Launching a book titled Switching Tracks for a New Uttar Pradesh by Saurabh Johri, programme advisor of Observer Research Foundation, a New Delhi-based public policy think-tank, Gupta said in order to put UP back on track the auto-correction system has to be set right.
"Half the battle is won by appointing the right person for the right job. However, the entire battle is lost by appointing the wrong person for job. In UP, jobs are increasingly assigned not on merits but by other extraneous considerations," he said.
Praising the book, Gupta said that not only areas and issues relating to governance, economic and social reforms have been identified but several strategies and solutions to resolve them have also been suggested.
In his opening remarks, former Union cabinet secretary Surendra Singh pointed out that the term of the next government also coincides with the 12th Five Year Plan period and this is a good time to layout the agenda for development for the state. He emphasised that over the last two decades UP has figured in the bottom quartile of most of the economic and social indicators and the quality of governance has declined.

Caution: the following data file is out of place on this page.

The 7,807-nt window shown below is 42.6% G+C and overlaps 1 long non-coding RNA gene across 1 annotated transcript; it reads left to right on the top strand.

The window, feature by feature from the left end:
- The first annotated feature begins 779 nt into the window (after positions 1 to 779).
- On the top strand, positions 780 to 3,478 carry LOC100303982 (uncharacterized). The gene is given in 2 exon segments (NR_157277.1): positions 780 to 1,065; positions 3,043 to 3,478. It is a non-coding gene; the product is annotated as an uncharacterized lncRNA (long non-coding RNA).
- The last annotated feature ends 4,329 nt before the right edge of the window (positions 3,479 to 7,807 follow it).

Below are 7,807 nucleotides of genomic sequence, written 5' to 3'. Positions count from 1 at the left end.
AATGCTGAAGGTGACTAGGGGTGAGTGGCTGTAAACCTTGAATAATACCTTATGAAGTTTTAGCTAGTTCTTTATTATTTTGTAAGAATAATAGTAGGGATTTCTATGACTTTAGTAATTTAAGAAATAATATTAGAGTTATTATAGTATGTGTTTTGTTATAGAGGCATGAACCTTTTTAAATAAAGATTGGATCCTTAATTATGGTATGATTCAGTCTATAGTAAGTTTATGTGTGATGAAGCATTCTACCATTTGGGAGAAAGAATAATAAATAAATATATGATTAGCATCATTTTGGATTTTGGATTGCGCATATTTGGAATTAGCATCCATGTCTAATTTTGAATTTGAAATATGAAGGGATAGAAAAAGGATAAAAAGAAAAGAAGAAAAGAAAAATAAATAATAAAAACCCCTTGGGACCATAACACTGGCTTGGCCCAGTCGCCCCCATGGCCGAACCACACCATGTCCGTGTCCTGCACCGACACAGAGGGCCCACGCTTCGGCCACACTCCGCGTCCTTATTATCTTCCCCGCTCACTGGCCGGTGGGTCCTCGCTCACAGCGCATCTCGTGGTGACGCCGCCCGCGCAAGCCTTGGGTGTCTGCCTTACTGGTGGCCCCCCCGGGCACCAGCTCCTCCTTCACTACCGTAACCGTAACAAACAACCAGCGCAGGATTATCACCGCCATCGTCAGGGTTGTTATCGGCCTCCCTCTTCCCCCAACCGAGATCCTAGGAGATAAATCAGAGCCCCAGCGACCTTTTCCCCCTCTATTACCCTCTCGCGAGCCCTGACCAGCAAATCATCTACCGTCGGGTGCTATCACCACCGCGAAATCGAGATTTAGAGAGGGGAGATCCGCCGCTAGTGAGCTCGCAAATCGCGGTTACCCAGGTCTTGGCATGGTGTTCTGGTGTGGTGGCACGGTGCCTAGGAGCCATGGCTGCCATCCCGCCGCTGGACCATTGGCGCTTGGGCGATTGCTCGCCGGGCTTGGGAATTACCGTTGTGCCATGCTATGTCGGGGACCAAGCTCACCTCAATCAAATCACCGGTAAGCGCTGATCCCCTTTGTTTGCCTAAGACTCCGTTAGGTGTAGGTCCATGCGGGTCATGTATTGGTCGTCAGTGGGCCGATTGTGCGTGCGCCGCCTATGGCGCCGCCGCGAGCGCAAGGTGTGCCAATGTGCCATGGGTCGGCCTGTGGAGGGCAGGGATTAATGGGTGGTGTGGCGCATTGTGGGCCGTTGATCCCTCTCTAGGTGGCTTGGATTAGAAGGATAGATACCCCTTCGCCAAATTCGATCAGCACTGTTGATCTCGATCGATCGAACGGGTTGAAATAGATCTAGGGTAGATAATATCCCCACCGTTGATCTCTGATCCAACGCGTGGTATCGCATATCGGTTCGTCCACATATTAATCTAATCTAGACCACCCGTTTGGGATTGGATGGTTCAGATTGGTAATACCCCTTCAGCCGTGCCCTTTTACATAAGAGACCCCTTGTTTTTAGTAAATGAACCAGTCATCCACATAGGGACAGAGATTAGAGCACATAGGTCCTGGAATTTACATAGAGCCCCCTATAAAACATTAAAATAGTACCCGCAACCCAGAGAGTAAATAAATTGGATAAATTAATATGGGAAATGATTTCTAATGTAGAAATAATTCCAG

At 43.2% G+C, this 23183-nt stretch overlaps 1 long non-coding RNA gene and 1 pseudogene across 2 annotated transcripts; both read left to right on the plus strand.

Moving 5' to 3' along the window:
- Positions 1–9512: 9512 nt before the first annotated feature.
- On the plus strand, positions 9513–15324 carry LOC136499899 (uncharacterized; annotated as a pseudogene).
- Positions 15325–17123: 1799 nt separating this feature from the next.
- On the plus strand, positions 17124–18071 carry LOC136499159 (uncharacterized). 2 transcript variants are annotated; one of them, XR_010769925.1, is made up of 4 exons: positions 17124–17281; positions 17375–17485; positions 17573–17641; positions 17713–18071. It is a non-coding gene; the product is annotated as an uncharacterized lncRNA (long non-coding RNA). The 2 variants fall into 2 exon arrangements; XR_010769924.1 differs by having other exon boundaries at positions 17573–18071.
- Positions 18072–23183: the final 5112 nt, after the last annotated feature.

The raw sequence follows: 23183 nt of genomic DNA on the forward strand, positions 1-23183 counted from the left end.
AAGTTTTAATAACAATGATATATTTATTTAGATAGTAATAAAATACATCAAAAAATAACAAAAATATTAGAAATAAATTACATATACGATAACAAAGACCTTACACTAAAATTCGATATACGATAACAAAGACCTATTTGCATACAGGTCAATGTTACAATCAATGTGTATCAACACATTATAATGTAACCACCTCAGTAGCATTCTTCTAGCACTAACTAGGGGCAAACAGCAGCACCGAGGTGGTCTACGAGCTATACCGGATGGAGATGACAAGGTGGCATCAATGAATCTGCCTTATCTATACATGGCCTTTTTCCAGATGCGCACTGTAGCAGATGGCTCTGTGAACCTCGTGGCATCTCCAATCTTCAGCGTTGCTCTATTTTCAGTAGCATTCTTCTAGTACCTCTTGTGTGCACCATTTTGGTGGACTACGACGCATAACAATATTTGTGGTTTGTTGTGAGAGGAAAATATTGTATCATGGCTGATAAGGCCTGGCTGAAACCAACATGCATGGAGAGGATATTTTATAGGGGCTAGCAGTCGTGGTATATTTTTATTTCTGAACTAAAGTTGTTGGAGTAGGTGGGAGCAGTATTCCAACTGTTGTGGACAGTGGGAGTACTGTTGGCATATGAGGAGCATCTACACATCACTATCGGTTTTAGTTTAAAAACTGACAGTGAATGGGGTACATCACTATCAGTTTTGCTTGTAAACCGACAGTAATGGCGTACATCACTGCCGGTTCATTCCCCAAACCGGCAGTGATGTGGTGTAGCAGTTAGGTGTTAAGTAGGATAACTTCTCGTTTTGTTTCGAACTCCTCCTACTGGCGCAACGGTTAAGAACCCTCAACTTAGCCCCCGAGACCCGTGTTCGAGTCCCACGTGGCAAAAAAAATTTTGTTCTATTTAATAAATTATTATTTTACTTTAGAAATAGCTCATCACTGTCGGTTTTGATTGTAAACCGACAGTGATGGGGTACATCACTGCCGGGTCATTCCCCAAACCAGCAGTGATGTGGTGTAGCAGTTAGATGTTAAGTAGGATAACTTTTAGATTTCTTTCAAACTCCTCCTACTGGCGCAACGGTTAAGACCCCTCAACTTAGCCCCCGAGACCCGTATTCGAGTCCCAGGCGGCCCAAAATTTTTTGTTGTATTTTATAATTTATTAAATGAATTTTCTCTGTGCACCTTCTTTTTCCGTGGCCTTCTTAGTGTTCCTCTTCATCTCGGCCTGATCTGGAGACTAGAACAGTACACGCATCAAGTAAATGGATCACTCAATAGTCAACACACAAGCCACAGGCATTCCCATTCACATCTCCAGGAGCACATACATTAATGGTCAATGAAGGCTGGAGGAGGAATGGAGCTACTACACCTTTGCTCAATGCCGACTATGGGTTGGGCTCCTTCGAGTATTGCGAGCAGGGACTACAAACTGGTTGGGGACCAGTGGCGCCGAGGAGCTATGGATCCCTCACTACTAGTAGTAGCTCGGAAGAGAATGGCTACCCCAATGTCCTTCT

Singh said, "We have to be forward looking as no purpose would be served by delving in the past and that is why the ORF has suggested some doable and workable models which hopefully can create a public debate on development issues."
Participating in the discussion on the book, Prof AK Singh, director, Giri Institute of Development Studies, said, "UP is suffering from policy inertia and needs radical policy reforms in agriculture and industry. He emphasised the need of a proactive policy to attract investment, streamline the regulatory mechanism, speed up sanctions and reform land and labour policies to make labour and land market flexible."
He also suggested to set-up a policy-making mechanism in the form of an economic and social development council.
Veteran bureaucrat TN Dhar said that there was a need for an Anna Hazare- like movement in the state, which can create public pressure to put the state on the development course. "The ORF study has presented an excellent script for augmenting the development process, but who will act on it," he asked.
"There is an institutional decline in the state and unless something is not done urgently, things would go from bad to worse. The state administrative system has become highly centralised, which is undemocratic," he pointed out.
Johri said technologies like IT and GSI are helpful tools, which can help in improving the system.